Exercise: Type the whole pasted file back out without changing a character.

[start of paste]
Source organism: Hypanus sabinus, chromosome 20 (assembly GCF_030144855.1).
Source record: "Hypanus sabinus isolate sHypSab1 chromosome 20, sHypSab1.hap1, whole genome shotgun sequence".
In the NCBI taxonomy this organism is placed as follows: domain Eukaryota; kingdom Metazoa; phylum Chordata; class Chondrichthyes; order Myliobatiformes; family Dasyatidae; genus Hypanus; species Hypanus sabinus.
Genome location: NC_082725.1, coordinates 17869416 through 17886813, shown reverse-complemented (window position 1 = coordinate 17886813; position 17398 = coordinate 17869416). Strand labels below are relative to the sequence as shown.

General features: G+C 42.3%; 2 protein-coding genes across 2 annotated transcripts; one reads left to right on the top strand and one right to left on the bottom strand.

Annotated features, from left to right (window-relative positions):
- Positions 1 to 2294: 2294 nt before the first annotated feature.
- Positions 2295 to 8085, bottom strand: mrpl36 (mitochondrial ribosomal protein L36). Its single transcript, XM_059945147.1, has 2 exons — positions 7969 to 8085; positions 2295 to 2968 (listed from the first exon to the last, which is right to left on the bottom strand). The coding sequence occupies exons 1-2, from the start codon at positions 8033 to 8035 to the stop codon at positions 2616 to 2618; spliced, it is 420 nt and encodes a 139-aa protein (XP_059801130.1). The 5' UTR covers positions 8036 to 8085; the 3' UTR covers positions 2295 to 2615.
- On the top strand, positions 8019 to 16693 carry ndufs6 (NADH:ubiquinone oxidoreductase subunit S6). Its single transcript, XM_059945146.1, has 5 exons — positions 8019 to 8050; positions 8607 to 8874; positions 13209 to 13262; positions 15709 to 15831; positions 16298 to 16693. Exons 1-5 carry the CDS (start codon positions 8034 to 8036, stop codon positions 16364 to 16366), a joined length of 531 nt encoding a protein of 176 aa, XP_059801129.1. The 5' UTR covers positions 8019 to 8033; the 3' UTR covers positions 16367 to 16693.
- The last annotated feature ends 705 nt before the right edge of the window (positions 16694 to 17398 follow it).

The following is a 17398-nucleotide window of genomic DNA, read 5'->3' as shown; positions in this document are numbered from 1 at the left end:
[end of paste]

Source organism: Hypanus sabinus, chromosome 20 (assembly GCF_030144855.1).
Source record: "Hypanus sabinus isolate sHypSab1 chromosome 20, sHypSab1.hap1, whole genome shotgun sequence".
In the NCBI taxonomy this organism is placed as follows: domain Eukaryota; kingdom Metazoa; phylum Chordata; class Chondrichthyes; order Myliobatiformes; family Dasyatidae; genus Hypanus; species Hypanus sabinus.
Genome location: NC_082725.1, coordinates 17869416 through 17886813, shown reverse-complemented (window position 1 = coordinate 17886813; position 17398 = coordinate 17869416). Strand labels below are relative to the sequence as shown.

General features: G+C 42.3%; 2 protein-coding genes across 2 annotated transcripts; one reads left to right on the top strand and one right to left on the bottom strand.

Annotated features, from left to right (window-relative positions):
- Positions 1 to 2294: 2294 nt before the first annotated feature.
- Positions 2295 to 8085, bottom strand: mrpl36 (mitochondrial ribosomal protein L36). Its single transcript, XM_059945147.1, has 2 exons — positions 7969 to 8085; positions 2295 to 2968 (listed from the first exon to the last, which is right to left on the bottom strand). The coding sequence occupies exons 1-2, from the start codon at positions 8033 to 8035 to the stop codon at positions 2616 to 2618; spliced, it is 420 nt and encodes a 139-aa protein (XP_059801130.1). The 5' UTR covers positions 8036 to 8085; the 3' UTR covers positions 2295 to 2615.
- On the top strand, positions 8019 to 16693 carry ndufs6 (NADH:ubiquinone oxidoreductase subunit S6). Its single transcript, XM_059945146.1, has 5 exons — positions 8019 to 8050; positions 8607 to 8874; positions 13209 to 13262; positions 15709 to 15831; positions 16298 to 16693. Exons 1-5 carry the CDS (start codon positions 8034 to 8036, stop codon positions 16364 to 16366), a joined length of 531 nt encoding a protein of 176 aa, XP_059801129.1. The 5' UTR covers positions 8019 to 8033; the 3' UTR covers positions 16367 to 16693.
- The last annotated feature ends 705 nt before the right edge of the window (positions 16694 to 17398 follow it).

The following is a 17398-nucleotide window of genomic DNA, read 5'->3' as shown; positions in this document are numbered from 1 at the left end: